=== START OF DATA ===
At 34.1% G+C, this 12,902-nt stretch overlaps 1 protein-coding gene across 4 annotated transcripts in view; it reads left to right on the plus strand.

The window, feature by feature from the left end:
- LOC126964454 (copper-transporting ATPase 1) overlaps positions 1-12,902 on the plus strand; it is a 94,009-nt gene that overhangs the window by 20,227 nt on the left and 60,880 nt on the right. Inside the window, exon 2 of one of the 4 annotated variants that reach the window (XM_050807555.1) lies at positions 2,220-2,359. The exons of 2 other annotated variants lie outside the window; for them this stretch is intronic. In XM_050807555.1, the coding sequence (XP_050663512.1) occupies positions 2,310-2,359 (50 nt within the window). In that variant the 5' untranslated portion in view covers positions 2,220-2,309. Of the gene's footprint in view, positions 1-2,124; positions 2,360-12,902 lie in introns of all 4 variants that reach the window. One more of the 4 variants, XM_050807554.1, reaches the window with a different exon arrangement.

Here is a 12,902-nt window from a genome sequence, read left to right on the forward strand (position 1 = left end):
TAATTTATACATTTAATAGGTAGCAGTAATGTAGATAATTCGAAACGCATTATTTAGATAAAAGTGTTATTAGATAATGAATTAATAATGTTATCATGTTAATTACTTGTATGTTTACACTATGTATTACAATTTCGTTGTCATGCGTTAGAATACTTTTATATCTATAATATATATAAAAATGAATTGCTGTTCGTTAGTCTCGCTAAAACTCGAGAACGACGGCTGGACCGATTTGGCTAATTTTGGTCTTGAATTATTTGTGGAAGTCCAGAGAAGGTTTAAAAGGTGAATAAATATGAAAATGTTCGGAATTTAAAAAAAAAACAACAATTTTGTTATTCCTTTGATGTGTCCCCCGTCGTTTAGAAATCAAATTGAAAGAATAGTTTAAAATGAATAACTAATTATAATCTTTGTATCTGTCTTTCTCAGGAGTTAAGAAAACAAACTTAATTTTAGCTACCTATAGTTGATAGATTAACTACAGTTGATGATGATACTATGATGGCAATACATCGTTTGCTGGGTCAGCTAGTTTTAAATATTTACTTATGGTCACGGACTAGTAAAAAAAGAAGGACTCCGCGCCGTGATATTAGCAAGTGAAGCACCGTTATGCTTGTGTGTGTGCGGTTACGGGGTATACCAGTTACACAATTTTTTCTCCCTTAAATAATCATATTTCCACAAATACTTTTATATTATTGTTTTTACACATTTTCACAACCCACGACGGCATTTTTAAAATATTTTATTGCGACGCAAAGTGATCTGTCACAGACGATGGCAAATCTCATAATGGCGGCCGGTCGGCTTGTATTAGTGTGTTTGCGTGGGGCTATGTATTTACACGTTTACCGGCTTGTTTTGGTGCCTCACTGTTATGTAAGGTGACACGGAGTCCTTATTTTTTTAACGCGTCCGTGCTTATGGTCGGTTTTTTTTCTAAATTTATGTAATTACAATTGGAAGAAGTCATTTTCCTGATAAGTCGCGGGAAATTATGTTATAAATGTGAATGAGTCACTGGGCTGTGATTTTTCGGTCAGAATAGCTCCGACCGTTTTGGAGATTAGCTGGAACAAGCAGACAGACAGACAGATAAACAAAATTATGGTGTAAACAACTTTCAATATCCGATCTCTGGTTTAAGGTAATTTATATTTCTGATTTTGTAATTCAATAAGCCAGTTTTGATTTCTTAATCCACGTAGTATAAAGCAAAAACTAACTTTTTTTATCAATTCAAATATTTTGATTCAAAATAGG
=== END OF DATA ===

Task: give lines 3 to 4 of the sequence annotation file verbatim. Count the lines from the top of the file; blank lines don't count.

- LOC126964454 (copper-transporting ATPase 1) overlaps positions 1-12,902 on the plus strand; it is a 94,009-nt gene that overhangs the window by 20,227 nt on the left and 60,880 nt on the right. Inside the window, exon 2 of one of the 4 annotated variants that reach the window (XM_050807555.1) lies at positions 2,220-2,359. The exons of 2 other annotated variants lie outside the window; for them this stretch is intronic. In XM_050807555.1, the coding sequence (XP_050663512.1) occupies positions 2,310-2,359 (50 nt within the window). In that variant the 5' untranslated portion in view covers positions 2,220-2,309. Of the gene's footprint in view, positions 1-2,124; positions 2,360-12,902 lie in introns of all 4 variants that reach the window. One more of the 4 variants, XM_050807554.1, reaches the window with a different exon arrangement.

Here is a 12,902-nt window from a genome sequence, read left to right on the forward strand (position 1 = left end):